SALISBURY, N.C. -- Honey prices have increased significantly on store shelves due to problems with supply from overseas, said a spokesman for Food Lion here.
"We're concerned that a huge amount of people will stop buying honey," said Jim Powell, executive vice president of sales and marketing at Sue Honey Association, Sioux City, Iowa, makers of Sue Bee brand honey, and one of Food Lion's suppliers.
The loss of 400 million pounds of honey from the worldwide market after an illegal antibiotic was discovered in bulk imports of Chinese honey has caused the price to rise, Powell said. As a result, "We are losing that fringe market of people who don't buy honey very often and are influenced by price."
Sue Bee's chief markets are health food stores, all grocery stores in California and on the East Coast, Powell said.
The situation is having an impact on food service and manufacturers, such as Kellogg's and General Mills for their honey-sweetened cereals, on brewer Anheuser-Busch for its Honey Michelob Lager beer, he said, and also on honey baked hams, honey barbecue sauces and honey mustards.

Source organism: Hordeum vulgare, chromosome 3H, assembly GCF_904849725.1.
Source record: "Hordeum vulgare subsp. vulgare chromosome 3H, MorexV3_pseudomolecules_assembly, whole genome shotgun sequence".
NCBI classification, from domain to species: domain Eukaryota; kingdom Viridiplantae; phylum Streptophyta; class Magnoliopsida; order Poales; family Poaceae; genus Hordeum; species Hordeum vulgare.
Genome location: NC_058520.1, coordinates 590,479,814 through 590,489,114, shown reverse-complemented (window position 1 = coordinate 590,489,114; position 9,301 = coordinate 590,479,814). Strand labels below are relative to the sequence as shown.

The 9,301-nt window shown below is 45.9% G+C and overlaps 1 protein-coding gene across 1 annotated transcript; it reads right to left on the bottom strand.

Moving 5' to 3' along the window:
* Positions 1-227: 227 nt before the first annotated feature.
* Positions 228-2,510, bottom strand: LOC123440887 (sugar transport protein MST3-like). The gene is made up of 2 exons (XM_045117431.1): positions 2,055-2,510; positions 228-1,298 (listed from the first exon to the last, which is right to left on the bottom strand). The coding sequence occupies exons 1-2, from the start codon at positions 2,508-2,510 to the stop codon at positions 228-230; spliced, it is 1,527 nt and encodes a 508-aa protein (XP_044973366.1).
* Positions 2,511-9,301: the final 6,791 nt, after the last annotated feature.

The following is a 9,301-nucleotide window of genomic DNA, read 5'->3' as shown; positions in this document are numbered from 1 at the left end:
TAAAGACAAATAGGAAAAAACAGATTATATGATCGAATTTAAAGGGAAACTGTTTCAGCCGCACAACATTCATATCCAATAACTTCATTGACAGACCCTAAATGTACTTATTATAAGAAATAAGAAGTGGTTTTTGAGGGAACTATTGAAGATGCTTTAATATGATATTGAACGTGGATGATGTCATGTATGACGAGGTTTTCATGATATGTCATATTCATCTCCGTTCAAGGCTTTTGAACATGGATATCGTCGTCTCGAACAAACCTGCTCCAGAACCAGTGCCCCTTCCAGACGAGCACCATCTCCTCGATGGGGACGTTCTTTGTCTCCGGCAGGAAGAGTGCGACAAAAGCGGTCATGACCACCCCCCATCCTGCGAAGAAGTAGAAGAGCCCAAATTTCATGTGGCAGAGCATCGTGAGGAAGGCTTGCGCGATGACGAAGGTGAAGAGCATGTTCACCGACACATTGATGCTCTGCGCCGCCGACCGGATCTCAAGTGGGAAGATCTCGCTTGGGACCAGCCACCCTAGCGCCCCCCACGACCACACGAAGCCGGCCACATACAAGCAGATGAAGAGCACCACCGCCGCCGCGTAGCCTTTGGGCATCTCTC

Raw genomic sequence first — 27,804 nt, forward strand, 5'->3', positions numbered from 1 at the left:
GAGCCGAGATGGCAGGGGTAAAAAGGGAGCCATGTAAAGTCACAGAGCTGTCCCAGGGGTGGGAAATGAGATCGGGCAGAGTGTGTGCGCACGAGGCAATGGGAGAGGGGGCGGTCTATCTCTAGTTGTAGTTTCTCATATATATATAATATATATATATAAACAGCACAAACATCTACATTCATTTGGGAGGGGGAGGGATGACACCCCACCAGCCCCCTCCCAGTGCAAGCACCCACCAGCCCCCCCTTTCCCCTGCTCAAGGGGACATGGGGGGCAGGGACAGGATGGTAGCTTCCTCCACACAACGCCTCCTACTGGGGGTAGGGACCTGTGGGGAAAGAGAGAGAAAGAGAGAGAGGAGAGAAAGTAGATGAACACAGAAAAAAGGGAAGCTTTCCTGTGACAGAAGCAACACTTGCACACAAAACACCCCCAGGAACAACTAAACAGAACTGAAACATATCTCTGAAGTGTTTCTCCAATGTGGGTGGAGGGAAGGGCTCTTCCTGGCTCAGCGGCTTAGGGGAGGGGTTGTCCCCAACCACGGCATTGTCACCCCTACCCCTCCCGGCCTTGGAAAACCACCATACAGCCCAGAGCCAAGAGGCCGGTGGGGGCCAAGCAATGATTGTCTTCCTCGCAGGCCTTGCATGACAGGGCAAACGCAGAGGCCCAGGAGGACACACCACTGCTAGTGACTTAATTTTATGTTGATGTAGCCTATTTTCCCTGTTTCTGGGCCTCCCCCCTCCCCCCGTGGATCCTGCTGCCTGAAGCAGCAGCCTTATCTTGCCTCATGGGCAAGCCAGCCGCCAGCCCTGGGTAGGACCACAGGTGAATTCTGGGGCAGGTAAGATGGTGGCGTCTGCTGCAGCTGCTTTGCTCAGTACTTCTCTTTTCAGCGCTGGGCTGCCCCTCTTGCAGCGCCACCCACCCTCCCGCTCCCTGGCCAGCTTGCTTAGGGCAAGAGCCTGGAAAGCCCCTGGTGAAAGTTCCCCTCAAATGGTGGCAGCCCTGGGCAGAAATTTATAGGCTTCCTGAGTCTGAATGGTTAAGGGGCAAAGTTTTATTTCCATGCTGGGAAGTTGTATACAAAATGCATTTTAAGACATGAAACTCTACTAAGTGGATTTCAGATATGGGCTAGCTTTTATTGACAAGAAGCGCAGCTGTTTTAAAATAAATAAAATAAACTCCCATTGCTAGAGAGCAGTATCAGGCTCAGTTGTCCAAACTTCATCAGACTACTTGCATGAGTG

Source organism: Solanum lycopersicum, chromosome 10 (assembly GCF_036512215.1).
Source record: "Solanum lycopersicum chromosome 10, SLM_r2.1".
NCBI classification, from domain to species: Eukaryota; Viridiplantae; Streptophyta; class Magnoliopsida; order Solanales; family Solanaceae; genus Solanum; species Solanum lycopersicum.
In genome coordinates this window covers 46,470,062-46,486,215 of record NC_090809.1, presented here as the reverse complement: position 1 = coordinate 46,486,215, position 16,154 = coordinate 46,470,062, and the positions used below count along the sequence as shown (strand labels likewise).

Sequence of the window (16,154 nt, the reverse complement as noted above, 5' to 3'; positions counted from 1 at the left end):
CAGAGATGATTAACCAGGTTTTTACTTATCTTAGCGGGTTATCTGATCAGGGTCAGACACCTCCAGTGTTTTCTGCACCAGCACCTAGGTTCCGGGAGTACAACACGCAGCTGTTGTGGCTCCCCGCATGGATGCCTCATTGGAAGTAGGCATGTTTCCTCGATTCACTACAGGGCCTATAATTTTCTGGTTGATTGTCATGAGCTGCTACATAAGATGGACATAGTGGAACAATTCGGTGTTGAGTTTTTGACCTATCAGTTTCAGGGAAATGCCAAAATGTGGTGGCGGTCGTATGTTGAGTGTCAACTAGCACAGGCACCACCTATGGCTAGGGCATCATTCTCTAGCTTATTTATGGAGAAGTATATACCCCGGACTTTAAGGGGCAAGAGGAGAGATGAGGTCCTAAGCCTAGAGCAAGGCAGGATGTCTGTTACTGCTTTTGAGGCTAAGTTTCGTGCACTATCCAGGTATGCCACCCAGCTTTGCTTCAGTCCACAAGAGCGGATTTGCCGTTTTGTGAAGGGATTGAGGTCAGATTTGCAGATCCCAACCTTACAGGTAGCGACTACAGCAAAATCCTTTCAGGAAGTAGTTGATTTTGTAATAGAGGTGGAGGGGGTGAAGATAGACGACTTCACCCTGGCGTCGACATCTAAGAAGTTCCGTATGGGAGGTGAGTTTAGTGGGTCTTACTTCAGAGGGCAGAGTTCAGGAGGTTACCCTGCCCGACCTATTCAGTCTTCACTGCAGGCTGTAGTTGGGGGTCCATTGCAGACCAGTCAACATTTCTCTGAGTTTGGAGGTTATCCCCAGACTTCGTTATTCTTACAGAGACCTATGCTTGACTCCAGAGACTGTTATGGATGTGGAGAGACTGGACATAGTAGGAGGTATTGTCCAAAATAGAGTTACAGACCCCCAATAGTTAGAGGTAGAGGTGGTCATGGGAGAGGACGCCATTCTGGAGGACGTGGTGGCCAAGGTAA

"These people are very concerned and are looking at reformulation. We are concerned about usage and concerned about this change," Powell said.
Back in August, the U.S. Customs Service and the Food and Drug Administration discovered bulk imports of Chinese honey that were contaminated with low levels of chloramphenicol, a potentially harmful antibiotic and unapproved food additive. The contaminated honey was detected during an investigation into a widespread scheme to evade payment of U.S. anti-dumping duties on bulk imports of Chinese honey.
Use of chloramphenicol is limited because this antibiotic is associated with a very rare but potentially life-threatening side effect -- idiosyncratic aplastic anemia. For the very small number of people susceptible to this side effect, exposure to chloramphenicol could be serious.
A "safe" limit of chloramphenicol for such people has not been established. Nevertheless, the probability of this reaction occurring in the general population from food exposure is thought to be very low, Customs said in a statement.
The FDA is unaware of contaminated honey being on retail shelves, but is continuing its investigation into this matter. Thus far, no illnesses have been reported in association with the imported honey.